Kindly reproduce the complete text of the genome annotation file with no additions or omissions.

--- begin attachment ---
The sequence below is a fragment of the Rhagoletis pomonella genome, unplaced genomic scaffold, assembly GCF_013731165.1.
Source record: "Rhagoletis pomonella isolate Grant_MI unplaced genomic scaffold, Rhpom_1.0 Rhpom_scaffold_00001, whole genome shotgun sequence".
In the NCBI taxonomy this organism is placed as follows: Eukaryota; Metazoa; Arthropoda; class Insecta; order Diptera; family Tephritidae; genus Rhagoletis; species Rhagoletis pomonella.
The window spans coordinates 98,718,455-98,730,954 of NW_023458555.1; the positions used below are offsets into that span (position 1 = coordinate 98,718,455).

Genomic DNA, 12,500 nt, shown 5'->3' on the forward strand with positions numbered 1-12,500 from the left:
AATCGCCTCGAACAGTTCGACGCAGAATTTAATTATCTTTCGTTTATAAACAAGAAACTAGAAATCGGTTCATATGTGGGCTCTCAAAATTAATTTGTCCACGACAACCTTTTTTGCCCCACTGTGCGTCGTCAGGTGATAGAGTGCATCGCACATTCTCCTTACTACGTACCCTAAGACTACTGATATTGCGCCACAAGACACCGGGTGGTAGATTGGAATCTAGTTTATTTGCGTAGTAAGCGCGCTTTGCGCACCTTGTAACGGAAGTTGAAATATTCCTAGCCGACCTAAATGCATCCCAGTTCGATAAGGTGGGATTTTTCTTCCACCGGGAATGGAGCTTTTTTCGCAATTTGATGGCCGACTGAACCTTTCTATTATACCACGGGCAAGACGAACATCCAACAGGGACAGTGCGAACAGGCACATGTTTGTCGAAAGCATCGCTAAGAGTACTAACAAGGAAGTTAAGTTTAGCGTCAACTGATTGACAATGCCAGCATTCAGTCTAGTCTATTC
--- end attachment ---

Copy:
The sequence below is a fragment of the Rhagoletis pomonella genome, unplaced genomic scaffold, assembly GCF_013731165.1.
Source record: "Rhagoletis pomonella isolate Grant_MI unplaced genomic scaffold, Rhpom_1.0 Rhpom_scaffold_00001, whole genome shotgun sequence".
In the NCBI taxonomy this organism is placed as follows: Eukaryota; Metazoa; Arthropoda; class Insecta; order Diptera; family Tephritidae; genus Rhagoletis; species Rhagoletis pomonella.
The window spans coordinates 98,718,455-98,730,954 of NW_023458555.1; the positions used below are offsets into that span (position 1 = coordinate 98,718,455).

Genomic DNA, 12,500 nt, shown 5'->3' on the forward strand with positions numbered 1-12,500 from the left:
AATCGCCTCGAACAGTTCGACGCAGAATTTAATTATCTTTCGTTTATAAACAAGAAACTAGAAATCGGTTCATATGTGGGCTCTCAAAATTAATTTGTCCACGACAACCTTTTTTGCCCCACTGTGCGTCGTCAGGTGATAGAGTGCATCGCACATTCTCCTTACTACGTACCCTAAGACTACTGATATTGCGCCACAAGACACCGGGTGGTAGATTGGAATCTAGTTTATTTGCGTAGTAAGCGCGCTTTGCGCACCTTGTAACGGAAGTTGAAATATTCCTAGCCGACCTAAATGCATCCCAGTTCGATAAGGTGGGATTTTTCTTCCACCGGGAATGGAGCTTTTTTCGCAATTTGATGGCCGACTGAACCTTTCTATTATACCACGGGCAAGACGAACATCCAACAGGGACAGTGCGAACAGGCACATGTTTGTCGAAAGCATCGCTAAGAGTACTAACAAGGAAGTTAAGTTTAGCGTCAACTGATTGACAATGCCAGCATTCAGTCTAGTCTATTC